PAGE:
The Human Papillomavirus Vaccine (HPV) Will Save Millions of Lives
We are usually in the dark when it comes to knowing what causes specific types of cancer. We may know about risk factors that increase the likelihood of some cancers, like cigarette smoking and lung cancer or alcohol consumption and liver cancer, but exactly how those risk factors work to make cells of a particular organ start to divide uncontrollably, is generally still a mystery.
An exception to this is the case of cancer of the female cervix. We know the cause of about 90% of cases of cervical cancer—the human papillomavirus (HPV). HPV is actually a group of about 200 viruses, only a few subtypes of which cause cancer. HPV is a sexually transmitted virus and virtually all sexually active people in the U.S. are infected with HPV.
HPV infects the cells called squamous cells that line the surface of several organs in the body. The immune system keeps most HPV infections in check, but some long-lived HPV infections have the ability to transform squamous cells into cancerous cells.
HPV Vaccine Prevents Most Cervical Cancer Cases
Vaccinating against HPV consequently prevents almost all cases of cervical cancers and is now recommended for all teenage boys and girls. Imagine that: we can actually tell people that a couple of HPV shots will virtually eliminate the risk of an entire type of cancer. A single HPV vaccine called Gardasil 9 is available in the U.S. The U.S. Centers for Disease Control and Prevention (CDC) recommends that all boys and girls aged 11-12 receive two doses of Gardasil 9, although the vaccine can be given to people up to 45-years-old. The second dose is given 6 to 12 months after the first. A three-dose regimen is recommended for people who get their first dose after age 15.
The World Health Organization (WHO) announced a program in 2020 that would drastically reduce the incidence of cervical cancer by, among other steps, vaccinating 90% of all girls by age 15. It is estimated that, if successful, such an initiative would prevent 8.7 million cases of cervical cancer among women born between 2005 and 2014. Women in Africa and Asia would realize the greatest benefit.
It is thus extremely difficult for us to understand why rates of HPV vaccine hesitancy seem to be increasing in the United States. In a study published earlier this year, investigators found that the rate of HPV vaccine hesitancy had risen from 50.4% of parents of vaccine-eligible children in 2012 to 64% in 2018. The authors speculated that misinformation about the HPV vaccine might be responsible for this increase in vaccine hesitancy.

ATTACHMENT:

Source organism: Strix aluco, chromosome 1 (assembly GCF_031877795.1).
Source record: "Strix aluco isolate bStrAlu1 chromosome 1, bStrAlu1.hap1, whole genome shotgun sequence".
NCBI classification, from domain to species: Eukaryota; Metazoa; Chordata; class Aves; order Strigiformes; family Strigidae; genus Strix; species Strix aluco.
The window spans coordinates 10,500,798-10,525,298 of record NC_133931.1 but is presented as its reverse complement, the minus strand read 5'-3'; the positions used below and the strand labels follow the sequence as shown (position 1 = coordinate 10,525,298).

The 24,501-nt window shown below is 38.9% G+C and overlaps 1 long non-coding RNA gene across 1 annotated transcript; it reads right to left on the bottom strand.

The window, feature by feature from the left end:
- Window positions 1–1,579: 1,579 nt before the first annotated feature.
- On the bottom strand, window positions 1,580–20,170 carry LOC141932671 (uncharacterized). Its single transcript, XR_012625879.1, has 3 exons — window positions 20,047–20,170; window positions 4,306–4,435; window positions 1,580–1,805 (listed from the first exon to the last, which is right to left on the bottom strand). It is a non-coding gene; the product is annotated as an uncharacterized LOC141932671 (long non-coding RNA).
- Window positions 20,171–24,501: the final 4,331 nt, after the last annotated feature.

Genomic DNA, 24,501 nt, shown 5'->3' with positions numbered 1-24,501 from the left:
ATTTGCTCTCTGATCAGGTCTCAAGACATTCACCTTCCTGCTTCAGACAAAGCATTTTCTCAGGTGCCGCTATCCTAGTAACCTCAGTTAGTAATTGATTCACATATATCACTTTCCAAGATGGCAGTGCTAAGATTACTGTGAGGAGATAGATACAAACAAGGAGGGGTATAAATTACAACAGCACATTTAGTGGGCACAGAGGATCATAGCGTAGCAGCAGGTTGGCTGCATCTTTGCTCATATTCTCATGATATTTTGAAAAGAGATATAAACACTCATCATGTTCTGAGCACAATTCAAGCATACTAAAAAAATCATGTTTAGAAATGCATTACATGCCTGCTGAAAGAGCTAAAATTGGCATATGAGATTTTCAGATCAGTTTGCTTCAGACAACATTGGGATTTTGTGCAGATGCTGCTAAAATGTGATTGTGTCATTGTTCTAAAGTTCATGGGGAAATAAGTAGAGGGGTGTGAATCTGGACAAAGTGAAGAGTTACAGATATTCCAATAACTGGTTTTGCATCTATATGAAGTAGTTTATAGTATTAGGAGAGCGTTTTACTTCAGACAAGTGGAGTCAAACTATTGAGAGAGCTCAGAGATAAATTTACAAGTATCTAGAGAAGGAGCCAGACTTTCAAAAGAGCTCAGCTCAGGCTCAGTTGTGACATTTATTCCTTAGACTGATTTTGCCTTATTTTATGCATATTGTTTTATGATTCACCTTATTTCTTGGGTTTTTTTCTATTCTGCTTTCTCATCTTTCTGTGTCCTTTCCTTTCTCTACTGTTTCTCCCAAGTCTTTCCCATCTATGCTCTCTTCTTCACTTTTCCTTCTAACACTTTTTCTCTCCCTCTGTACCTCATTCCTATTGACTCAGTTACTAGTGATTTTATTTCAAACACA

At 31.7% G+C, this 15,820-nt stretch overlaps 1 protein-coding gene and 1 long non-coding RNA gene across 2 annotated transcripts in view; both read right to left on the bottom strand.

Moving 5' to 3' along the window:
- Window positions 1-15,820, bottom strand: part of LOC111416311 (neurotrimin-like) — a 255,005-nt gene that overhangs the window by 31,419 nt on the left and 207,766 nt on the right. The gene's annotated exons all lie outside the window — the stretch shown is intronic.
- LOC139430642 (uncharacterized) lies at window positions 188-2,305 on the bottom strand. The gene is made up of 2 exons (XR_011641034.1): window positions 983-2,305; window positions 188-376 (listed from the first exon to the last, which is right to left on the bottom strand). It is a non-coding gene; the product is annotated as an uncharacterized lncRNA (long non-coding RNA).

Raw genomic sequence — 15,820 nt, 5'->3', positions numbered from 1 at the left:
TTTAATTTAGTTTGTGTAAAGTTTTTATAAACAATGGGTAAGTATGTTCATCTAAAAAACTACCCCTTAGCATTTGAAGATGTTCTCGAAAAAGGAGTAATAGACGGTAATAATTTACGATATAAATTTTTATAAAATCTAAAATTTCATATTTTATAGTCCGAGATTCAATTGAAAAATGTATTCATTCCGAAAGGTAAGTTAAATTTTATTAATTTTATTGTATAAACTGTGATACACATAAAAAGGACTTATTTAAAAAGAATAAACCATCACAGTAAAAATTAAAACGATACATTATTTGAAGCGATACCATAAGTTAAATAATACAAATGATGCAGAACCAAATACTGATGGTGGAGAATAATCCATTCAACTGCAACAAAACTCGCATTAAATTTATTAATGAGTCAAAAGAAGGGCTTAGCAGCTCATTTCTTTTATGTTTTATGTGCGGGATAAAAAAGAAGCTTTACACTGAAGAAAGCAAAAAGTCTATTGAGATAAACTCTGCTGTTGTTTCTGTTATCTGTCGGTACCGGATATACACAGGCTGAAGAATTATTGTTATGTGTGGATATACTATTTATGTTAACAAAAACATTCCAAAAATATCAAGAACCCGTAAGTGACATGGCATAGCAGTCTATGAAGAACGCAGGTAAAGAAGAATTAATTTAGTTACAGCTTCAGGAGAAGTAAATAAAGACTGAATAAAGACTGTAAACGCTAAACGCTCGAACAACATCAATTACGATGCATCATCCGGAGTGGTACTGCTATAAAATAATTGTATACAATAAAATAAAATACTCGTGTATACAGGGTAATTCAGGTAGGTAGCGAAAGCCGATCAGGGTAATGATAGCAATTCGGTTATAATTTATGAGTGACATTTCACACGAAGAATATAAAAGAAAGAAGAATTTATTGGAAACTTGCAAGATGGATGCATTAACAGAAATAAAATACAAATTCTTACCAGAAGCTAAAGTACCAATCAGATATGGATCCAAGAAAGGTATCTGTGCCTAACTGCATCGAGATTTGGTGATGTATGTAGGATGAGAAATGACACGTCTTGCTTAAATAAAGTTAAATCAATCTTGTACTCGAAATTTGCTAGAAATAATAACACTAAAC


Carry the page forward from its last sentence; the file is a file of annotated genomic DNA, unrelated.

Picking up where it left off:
The social media platform Pinterest decided in 2019 to moderate posts about HPV vaccine and a study published last year showed that while this had the effect of decreasing misinformation it also resulted in an overall decrease in posts about the vaccine. Thus, improving the quality of information about HPV vaccine on Pinterest had the unintended consequence of reducing the total amount of information available. All of this comes in the context of a general decrease in support for vaccines among parents in the U.S.
HPV Vaccine is Safe and Effective
There appear to be unfounded concerns about the safety of the HPV vaccine. A study published in June showed that safety concerns about the HPV vaccine increased substantially between 2008 and 2019. The authors noted that “The COVID-19 pandemic has brought to the forefront the fragility of public confidence in the safety of vaccines,” which raises the possibility that such safety concerns actually increased even more dramatically in the past year.
The HPV vaccine is clearly safe. Minor adverse reactions like fever or nausea and pain and swelling at the injection site are transient. More serious side effects are extremely rare. Anti-vaccination activists exploit the surveillance system called VAERS that CDC and the U.S. Food and Drug Administration (FDA) use to detect adverse side effects to vaccines. Anyone can report anything that happens after a person receives a vaccination to VAERS and health authorities will investigate. The adverse event is almost always a coincidence, but anti-vaccination activists relish advertising what gets reported to VAERS as if every event is proven vaccine related. It is important to emphasize once again that this is not the case; most things reported to VAERS turn out not to be vaccine related. Gardasil 9 has an excellent safety record. HPV vaccination does not make teenagers become more sexually promiscuous.